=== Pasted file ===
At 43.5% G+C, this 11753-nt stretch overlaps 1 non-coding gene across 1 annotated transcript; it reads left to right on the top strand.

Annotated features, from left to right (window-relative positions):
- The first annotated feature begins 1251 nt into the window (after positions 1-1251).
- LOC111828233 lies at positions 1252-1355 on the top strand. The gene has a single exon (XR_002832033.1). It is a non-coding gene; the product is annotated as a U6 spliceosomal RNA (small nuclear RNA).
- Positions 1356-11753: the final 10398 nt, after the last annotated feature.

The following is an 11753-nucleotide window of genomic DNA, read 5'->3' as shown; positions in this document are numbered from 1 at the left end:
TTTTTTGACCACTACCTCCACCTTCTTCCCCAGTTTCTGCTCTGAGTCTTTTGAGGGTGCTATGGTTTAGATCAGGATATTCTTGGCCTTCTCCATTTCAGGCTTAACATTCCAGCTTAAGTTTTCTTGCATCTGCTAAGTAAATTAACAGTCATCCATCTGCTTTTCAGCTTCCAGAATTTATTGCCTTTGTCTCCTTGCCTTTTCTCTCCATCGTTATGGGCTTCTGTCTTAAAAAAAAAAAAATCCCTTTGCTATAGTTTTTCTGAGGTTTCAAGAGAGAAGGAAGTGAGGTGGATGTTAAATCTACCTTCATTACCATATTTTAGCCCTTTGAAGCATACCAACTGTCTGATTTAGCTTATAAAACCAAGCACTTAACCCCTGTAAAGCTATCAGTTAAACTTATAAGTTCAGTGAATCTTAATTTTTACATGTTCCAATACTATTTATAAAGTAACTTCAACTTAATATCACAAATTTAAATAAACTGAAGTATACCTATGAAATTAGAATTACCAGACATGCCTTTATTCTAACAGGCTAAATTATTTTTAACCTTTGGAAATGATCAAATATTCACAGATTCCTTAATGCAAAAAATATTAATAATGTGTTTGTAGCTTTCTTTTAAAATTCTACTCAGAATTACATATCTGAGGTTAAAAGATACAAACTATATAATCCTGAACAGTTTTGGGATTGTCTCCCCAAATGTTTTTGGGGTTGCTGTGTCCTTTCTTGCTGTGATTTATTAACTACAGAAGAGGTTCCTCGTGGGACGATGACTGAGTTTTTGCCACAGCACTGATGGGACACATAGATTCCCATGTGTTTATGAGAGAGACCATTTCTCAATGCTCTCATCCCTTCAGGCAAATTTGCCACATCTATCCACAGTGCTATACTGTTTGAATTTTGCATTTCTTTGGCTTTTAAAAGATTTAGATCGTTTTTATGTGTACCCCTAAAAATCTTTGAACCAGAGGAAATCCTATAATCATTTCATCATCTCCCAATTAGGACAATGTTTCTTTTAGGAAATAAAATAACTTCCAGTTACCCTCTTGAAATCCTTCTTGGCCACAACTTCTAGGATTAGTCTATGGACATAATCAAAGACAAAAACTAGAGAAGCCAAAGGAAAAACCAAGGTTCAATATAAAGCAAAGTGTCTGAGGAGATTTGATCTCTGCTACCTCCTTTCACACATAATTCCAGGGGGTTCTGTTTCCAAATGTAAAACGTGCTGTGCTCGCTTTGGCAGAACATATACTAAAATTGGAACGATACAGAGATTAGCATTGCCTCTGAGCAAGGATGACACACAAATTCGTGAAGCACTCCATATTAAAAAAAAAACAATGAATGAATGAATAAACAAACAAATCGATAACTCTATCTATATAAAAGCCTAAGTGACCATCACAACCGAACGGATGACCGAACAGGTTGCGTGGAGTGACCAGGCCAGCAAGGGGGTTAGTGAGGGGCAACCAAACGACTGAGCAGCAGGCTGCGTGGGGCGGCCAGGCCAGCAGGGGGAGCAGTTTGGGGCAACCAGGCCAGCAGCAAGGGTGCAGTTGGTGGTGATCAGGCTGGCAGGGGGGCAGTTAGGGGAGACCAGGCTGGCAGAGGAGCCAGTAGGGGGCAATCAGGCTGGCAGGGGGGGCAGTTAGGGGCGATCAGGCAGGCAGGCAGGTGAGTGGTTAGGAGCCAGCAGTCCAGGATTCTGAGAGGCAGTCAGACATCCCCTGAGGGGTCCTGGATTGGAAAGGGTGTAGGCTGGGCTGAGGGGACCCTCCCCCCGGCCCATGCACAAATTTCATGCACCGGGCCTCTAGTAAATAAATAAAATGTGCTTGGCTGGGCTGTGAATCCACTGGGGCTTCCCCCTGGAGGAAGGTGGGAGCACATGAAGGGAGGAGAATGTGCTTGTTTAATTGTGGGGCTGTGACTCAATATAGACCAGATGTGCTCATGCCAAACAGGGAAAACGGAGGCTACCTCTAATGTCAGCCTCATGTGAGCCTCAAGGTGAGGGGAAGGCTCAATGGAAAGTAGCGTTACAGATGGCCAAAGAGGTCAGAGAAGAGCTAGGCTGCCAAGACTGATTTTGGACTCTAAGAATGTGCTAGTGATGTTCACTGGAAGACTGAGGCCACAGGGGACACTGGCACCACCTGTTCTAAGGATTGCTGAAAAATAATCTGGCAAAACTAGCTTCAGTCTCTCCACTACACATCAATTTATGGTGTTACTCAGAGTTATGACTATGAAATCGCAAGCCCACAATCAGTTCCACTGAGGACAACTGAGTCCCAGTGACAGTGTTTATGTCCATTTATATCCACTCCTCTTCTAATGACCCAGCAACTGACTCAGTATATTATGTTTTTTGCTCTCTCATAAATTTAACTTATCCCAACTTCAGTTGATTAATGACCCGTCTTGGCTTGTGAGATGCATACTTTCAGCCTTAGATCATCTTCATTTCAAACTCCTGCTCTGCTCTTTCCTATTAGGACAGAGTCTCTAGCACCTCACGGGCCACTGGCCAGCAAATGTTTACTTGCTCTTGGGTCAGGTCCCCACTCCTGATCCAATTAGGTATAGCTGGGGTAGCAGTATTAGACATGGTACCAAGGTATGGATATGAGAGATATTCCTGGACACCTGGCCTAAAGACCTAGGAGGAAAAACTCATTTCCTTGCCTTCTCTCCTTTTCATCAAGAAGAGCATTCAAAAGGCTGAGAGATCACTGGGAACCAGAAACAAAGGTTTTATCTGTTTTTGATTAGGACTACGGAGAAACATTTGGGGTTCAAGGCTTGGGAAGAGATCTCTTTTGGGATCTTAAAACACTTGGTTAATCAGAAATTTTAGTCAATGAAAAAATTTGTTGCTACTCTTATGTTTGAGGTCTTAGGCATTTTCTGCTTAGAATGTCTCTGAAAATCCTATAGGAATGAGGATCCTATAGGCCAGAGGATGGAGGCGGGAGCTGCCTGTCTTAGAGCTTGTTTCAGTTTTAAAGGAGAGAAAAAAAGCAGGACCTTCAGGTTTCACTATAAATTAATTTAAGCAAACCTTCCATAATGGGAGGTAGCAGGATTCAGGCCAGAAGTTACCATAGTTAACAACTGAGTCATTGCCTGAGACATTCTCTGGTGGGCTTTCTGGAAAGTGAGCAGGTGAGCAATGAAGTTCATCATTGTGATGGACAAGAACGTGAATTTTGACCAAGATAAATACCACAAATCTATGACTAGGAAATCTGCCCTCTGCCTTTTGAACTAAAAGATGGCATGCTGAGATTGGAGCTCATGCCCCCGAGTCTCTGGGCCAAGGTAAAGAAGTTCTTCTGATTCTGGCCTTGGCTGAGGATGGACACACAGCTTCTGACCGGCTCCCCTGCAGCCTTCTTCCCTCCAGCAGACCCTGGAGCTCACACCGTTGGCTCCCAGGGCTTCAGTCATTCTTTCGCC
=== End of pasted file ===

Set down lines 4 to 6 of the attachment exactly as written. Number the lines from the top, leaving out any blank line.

- LOC111828233 lies at positions 1252-1355 on the top strand. The gene has a single exon (XR_002832033.1). It is a non-coding gene; the product is annotated as a U6 spliceosomal RNA (small nuclear RNA).
- Positions 1356-11753: the final 10398 nt, after the last annotated feature.

The following is an 11753-nucleotide window of genomic DNA, read 5'->3' as shown; positions in this document are numbered from 1 at the left end: